There are a number of resources available to teachers and students wishing to learn more about design. Click on the links below to access my favourite design resources.
My eBook Design Secrets Revealed was written primarily to teach beginners the principles of design. It is suitable for use with students from Grade 3 upwards.
Videos for CARP can be found embedded in the book, along with student samples, examples of posters which adhere to the 4 Design Principles, and is available free from the iTunes Bookstore.
* If your iTunes account does not have an iTunes Bookstore, please contact me directly for a copy of the digital file.
Design Posters for CARP
Pinterest board: Great Poster Design
Design Books for Kids
Picture This: How Pictures Work
A Book About Color: a Clear and Simple Guide for Young Artists
A Book About Design: Complicated Doesn’t Make it Good
Another Book About Design: Complicated Doesn’t Make it Bad
Go: A Kidd’s Guide to Graphic Design
Design Books for Adults
The Non-Designer’s Design Book
I’d encourage you to explore some of these sites to learn more about fonts and font combinations.
The Art of Combining Fonts
Four Techniques for Combining Fonts
100 Free Fonts you should have in your Library
Top 5 Google Font Combinations
Typography Dating Game
Students frequently choose their favourite colours to include in projects, rather than colours that help convey a mood. Encourage students to think about what the subject/topic makes them think about in terms of colour. Explore colour associations, such as the ones found in this infographic.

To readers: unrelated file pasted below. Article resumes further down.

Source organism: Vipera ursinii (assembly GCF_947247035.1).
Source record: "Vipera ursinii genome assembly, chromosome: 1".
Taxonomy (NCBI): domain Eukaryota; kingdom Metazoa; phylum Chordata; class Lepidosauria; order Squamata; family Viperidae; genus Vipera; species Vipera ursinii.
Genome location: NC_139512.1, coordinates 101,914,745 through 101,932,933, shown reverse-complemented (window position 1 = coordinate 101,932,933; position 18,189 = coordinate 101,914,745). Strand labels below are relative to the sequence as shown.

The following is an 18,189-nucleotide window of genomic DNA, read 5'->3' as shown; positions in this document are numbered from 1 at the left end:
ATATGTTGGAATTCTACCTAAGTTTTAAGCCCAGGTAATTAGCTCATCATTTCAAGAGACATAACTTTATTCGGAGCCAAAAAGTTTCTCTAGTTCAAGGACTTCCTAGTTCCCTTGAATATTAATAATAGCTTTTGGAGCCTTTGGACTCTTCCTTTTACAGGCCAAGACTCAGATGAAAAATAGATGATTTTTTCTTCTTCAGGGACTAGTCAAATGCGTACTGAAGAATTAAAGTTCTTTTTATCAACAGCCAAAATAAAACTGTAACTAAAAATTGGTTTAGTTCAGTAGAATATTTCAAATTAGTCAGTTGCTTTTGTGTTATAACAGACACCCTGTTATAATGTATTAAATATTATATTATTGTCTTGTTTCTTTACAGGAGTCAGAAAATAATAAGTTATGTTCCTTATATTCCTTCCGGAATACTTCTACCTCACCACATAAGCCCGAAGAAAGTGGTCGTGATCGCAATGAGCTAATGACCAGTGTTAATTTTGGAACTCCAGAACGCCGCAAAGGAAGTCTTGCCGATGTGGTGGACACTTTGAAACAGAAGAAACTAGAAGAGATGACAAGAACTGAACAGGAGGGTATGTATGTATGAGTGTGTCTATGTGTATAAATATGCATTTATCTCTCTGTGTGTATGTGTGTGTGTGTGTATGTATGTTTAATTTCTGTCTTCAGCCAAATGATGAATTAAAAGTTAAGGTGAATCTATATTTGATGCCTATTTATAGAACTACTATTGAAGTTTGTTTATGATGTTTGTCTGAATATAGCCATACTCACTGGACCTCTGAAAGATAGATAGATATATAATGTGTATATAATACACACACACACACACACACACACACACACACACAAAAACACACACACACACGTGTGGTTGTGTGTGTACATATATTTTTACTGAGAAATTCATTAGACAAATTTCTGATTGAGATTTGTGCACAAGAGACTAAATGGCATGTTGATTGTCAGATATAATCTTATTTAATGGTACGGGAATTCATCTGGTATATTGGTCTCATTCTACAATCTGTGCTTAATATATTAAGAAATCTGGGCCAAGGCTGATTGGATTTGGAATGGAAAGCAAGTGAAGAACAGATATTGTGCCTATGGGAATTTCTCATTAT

Color Scheme Designer
Apps for Design
Canva is a powerful, yet simple app for all manner of design work, from social media templates, to presentations, posters and more. There are plenty of high quality, free images to access to create your own design projects, as well as get inspiration from other ideas.
Keynote has a lot of flexibility in design, and has most of the features of the MacOS version. I appreciate that it has Alpha, and the grouping and ordering features are very slick. There are a number of templates to use as a starting point.
This app is simply fabulous for students learning a presentation zen approach to slide design. There is limited information which can appear on a slide, and the template design is beautiful. The star in the crown for HaikuDeck is searching for (and attributing) creative commons licensed images from within the app – genius.
Adobe Kuler is just geeky cool. This app is more useful for when working on a Laptop, but its features are quite spectacular on the iPad. If you open the app, a colour scheme appears from the camera app – basically, it is creating a design palette from your surroundings. You have to see it to believe it!
Phoster is a unique app for creating posters. It has limited customisation, but a huge range of well designed templates to choose from. This is perfect for quick, professional looking posters.
Path On is an app for adding words to pictures. Granted, there are a number of apps that do this, but where Path On adds value is that you can add text in a curved path. You draw lines for the text to follow. This allows you to be creative with where the text goes.
This app has wonderful infographic-style templates, which, when opened in keynote, provide you will an array of icons, images and graphs to really make your keynotes pop. One of the best apps I have found for designing keynotes on a mobile device.
Any design fanatic working on the iPad will at some point lament the limited number of fonts available. AnyFont helps alleviate this problem by enabling fonts to be installed on your iPad. Yes! It IS possible!
CC licensed (BY) flickr photo by Ben Mortimer Photography: http://flickr.com/photos/mort183/6969349081